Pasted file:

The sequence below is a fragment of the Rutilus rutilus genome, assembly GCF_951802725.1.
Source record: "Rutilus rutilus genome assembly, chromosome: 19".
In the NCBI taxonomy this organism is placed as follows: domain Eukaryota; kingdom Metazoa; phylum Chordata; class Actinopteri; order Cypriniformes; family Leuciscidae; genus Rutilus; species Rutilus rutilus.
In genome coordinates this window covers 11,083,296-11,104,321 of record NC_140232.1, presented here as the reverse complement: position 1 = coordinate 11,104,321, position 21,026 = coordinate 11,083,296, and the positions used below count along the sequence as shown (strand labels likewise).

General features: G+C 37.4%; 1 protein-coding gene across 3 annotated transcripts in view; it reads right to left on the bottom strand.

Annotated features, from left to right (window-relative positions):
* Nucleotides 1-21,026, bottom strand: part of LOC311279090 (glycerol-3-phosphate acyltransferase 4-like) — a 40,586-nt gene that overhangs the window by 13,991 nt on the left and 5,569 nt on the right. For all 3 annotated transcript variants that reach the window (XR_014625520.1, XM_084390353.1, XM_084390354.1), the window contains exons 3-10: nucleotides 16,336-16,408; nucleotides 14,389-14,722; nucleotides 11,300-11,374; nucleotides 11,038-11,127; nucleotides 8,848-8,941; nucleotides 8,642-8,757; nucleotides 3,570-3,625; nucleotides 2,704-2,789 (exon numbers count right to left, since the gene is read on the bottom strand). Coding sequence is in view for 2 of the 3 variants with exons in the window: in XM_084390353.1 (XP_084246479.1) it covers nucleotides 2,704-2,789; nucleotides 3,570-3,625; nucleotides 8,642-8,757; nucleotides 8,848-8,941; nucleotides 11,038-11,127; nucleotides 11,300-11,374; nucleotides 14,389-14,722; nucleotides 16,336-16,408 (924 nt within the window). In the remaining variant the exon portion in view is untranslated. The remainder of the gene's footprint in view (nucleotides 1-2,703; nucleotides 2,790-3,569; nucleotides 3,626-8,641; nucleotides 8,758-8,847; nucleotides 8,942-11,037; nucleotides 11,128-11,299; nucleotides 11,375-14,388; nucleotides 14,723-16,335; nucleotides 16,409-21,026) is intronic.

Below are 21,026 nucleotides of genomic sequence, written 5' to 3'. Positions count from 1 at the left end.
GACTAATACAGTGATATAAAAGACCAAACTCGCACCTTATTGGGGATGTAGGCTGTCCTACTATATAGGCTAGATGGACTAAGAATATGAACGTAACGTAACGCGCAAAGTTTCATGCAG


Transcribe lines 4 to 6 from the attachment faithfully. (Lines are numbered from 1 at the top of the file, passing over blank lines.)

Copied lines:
In genome coordinates this window covers 11,083,296-11,104,321 of record NC_140232.1, presented here as the reverse complement: position 1 = coordinate 11,104,321, position 21,026 = coordinate 11,083,296, and the positions used below count along the sequence as shown (strand labels likewise).

General features: G+C 37.4%; 1 protein-coding gene across 3 annotated transcripts in view; it reads right to left on the bottom strand.

Annotated features, from left to right (window-relative positions):